“The grace you have received is greater than the grace you are being asked to give.”- Kyle Idleman
Then the master called the servant in. ‘You wicked servant,’ he said, ‘I cancelled all that debt of yours because you begged me to. Shouldn’t you have had mercy on your fellow servant just as I had on you?’ “- Matthew 18:32-33
As Kyle Idleman concludes Chapter 4 of Grace Is Greater, he wonders if we, like Peter (Matthew 18:21) want to question Jesus about forgiveness. For example, at what point does the hurt done to me exceed the grace you want me to give? When does grace run out?
The answer? Never. Grace is greater. Perhaps we accept this fact on an intellectual level, although the equation doesn’t seem to work. Yet, even though forgiveness doesn’t feel possible, we must agree to try.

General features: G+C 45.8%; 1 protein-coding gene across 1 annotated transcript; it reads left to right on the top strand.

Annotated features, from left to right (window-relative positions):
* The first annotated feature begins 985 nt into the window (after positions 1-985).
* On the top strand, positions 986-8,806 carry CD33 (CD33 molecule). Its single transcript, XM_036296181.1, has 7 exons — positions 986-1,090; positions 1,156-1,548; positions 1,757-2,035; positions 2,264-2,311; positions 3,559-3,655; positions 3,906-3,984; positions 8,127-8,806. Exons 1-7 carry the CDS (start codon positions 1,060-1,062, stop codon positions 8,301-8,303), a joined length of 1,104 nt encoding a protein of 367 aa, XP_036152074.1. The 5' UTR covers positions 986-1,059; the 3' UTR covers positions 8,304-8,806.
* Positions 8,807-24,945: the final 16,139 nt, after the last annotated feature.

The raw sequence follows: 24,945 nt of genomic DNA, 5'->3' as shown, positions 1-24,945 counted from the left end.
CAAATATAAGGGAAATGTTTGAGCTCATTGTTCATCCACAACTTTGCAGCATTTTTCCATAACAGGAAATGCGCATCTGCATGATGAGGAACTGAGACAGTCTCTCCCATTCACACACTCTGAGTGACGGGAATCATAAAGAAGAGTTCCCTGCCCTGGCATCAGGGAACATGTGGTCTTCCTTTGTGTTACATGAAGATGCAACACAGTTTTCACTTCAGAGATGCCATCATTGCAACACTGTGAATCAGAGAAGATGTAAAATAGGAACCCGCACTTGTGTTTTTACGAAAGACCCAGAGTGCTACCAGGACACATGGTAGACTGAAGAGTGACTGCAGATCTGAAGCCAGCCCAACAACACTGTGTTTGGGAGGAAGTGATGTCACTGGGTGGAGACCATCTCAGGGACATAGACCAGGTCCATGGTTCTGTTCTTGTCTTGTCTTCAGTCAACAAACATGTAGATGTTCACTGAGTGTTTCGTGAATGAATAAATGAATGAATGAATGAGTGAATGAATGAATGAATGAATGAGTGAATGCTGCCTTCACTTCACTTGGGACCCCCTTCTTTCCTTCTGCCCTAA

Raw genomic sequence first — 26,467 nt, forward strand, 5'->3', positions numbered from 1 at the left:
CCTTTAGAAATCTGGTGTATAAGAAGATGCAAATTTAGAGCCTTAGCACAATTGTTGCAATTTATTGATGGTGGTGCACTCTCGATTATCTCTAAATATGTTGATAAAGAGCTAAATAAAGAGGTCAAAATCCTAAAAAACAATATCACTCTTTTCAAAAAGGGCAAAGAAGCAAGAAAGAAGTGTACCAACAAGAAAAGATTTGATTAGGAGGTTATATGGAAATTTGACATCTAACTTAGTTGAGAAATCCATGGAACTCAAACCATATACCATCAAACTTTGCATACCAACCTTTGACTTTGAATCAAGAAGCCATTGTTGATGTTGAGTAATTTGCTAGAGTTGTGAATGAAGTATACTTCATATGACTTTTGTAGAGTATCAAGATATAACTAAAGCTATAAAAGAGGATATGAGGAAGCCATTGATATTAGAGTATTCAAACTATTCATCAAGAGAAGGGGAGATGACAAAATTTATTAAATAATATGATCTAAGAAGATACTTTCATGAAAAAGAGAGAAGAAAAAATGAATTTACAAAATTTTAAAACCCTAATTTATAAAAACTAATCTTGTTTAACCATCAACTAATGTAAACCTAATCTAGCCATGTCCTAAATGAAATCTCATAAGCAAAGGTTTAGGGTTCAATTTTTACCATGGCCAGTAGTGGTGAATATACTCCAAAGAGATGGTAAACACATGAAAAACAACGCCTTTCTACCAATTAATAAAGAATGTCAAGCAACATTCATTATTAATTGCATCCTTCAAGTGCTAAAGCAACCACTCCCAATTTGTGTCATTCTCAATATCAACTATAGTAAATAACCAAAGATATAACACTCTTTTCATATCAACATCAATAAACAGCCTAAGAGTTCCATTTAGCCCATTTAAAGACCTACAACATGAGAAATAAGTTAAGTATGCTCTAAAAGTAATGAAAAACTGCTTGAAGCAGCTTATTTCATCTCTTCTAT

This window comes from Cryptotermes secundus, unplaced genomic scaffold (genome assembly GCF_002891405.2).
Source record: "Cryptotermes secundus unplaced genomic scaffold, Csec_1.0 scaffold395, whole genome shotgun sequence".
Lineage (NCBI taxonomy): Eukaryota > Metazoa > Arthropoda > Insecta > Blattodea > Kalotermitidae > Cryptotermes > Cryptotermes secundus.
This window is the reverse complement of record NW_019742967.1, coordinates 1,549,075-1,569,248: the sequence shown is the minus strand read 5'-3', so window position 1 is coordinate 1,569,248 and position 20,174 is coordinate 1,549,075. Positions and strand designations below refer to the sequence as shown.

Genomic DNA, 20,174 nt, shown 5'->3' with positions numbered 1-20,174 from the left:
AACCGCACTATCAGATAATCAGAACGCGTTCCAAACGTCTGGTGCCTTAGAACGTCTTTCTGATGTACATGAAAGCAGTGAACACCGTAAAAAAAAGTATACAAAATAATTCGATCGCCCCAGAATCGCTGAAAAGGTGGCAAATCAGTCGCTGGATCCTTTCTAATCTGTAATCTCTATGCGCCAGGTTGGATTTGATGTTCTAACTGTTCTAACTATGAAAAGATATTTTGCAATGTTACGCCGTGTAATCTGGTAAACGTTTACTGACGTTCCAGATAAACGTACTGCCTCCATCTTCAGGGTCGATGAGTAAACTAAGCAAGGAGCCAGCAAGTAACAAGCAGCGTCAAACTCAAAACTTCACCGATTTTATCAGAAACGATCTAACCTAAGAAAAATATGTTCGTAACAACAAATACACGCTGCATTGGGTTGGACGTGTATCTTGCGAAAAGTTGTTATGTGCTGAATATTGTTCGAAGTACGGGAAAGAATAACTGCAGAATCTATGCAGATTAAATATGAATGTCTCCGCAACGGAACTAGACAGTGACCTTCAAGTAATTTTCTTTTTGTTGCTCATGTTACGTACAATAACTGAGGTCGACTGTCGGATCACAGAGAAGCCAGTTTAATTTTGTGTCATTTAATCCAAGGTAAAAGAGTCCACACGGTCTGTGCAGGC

Jesus, Pastor Idleman stresses, made it clear that if you receive God’s grace you can’t then refuse to give it to others. Yes, Kyle knows, it’s not a simple or fair process. Simply show the willingness to take the first step. And although you’d at least like an explanation, you feel it’s not fair to let the offense go. As Kyle explains, “it’s not fair, it’s grace (emphasis Kyle’s).”
Next, Kyle describes the effects of conditional grace:
“When you make grace dependent on the actions of the person who hurt you, you need to find a different word because it’s not grace. With grace, the person doesn’t fix the consequences of their sin, you take the consequences of their sin. That’s not fair. That’s not right. But it is exactly what Jesus did for you.”
In conclusion, Kyle states the more you understand the holiness of God- as well as understanding yourself- the more you realize this truth. You realize “the grace you have received is greater than the grace you are being asked to give.”
Today’s question: As you reflect on the grace Christ’s extended to you, how does that change your equation? Please share.
Coming Monday: the new Short Meditation, “God made you to flourish”
Tomorrow’s blog: “Choking our resolve to forgive”